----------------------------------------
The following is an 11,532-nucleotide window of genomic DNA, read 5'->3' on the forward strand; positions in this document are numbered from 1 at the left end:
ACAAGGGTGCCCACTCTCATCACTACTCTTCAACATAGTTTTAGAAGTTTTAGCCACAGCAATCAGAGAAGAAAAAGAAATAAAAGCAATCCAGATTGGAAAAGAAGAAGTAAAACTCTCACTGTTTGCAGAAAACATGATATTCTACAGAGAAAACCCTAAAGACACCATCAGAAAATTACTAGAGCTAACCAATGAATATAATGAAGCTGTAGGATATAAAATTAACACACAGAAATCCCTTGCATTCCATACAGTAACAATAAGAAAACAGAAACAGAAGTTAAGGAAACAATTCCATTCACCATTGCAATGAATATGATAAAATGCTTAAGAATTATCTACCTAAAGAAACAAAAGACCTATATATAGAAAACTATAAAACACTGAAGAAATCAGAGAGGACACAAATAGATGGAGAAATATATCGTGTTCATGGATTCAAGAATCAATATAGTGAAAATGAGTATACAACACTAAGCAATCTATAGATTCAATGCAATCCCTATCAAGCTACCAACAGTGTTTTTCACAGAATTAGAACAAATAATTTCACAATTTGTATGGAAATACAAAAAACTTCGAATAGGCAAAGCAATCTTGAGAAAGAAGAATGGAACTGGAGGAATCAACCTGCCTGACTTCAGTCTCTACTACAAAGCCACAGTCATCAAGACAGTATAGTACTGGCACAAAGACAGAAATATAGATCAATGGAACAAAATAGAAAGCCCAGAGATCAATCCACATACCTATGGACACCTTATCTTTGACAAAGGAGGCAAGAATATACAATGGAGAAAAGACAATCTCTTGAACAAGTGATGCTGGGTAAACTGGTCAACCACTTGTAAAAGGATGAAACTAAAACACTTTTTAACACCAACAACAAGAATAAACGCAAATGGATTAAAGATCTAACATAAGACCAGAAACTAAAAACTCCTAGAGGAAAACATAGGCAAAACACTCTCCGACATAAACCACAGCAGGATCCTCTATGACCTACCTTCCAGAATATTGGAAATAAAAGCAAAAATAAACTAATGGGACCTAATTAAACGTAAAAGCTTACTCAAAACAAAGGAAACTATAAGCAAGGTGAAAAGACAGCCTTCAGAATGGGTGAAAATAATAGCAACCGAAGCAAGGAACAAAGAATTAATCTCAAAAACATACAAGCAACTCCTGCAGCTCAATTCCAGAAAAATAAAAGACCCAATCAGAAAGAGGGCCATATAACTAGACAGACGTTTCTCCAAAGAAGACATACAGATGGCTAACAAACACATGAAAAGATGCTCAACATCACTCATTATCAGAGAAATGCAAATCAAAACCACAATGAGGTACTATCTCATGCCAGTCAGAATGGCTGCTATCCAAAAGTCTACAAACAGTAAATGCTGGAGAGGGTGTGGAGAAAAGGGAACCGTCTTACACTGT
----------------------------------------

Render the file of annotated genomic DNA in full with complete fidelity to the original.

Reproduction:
The following is an 11,532-nucleotide window of genomic DNA, read 5'->3' on the forward strand; positions in this document are numbered from 1 at the left end:
ACAAGGGTGCCCACTCTCATCACTACTCTTCAACATAGTTTTAGAAGTTTTAGCCACAGCAATCAGAGAAGAAAAAGAAATAAAAGCAATCCAGATTGGAAAAGAAGAAGTAAAACTCTCACTGTTTGCAGAAAACATGATATTCTACAGAGAAAACCCTAAAGACACCATCAGAAAATTACTAGAGCTAACCAATGAATATAATGAAGCTGTAGGATATAAAATTAACACACAGAAATCCCTTGCATTCCATACAGTAACAATAAGAAAACAGAAACAGAAGTTAAGGAAACAATTCCATTCACCATTGCAATGAATATGATAAAATGCTTAAGAATTATCTACCTAAAGAAACAAAAGACCTATATATAGAAAACTATAAAACACTGAAGAAATCAGAGAGGACACAAATAGATGGAGAAATATATCGTGTTCATGGATTCAAGAATCAATATAGTGAAAATGAGTATACAACACTAAGCAATCTATAGATTCAATGCAATCCCTATCAAGCTACCAACAGTGTTTTTCACAGAATTAGAACAAATAATTTCACAATTTGTATGGAAATACAAAAAACTTCGAATAGGCAAAGCAATCTTGAGAAAGAAGAATGGAACTGGAGGAATCAACCTGCCTGACTTCAGTCTCTACTACAAAGCCACAGTCATCAAGACAGTATAGTACTGGCACAAAGACAGAAATATAGATCAATGGAACAAAATAGAAAGCCCAGAGATCAATCCACATACCTATGGACACCTTATCTTTGACAAAGGAGGCAAGAATATACAATGGAGAAAAGACAATCTCTTGAACAAGTGATGCTGGGTAAACTGGTCAACCACTTGTAAAAGGATGAAACTAAAACACTTTTTAACACCAACAACAAGAATAAACGCAAATGGATTAAAGATCTAACATAAGACCAGAAACTAAAAACTCCTAGAGGAAAACATAGGCAAAACACTCTCCGACATAAACCACAGCAGGATCCTCTATGACCTACCTTCCAGAATATTGGAAATAAAAGCAAAAATAAACTAATGGGACCTAATTAAACGTAAAAGCTTACTCAAAACAAAGGAAACTATAAGCAAGGTGAAAAGACAGCCTTCAGAATGGGTGAAAATAATAGCAACCGAAGCAAGGAACAAAGAATTAATCTCAAAAACATACAAGCAACTCCTGCAGCTCAATTCCAGAAAAATAAAAGACCCAATCAGAAAGAGGGCCATATAACTAGACAGACGTTTCTCCAAAGAAGACATACAGATGGCTAACAAACACATGAAAAGATGCTCAACATCACTCATTATCAGAGAAATGCAAATCAAAACCACAATGAGGTACTATCTCATGCCAGTCAGAATGGCTGCTATCCAAAAGTCTACAAACAGTAAATGCTGGAGAGGGTGTGGAGAAAAGGGAACCGTCTTACACTGT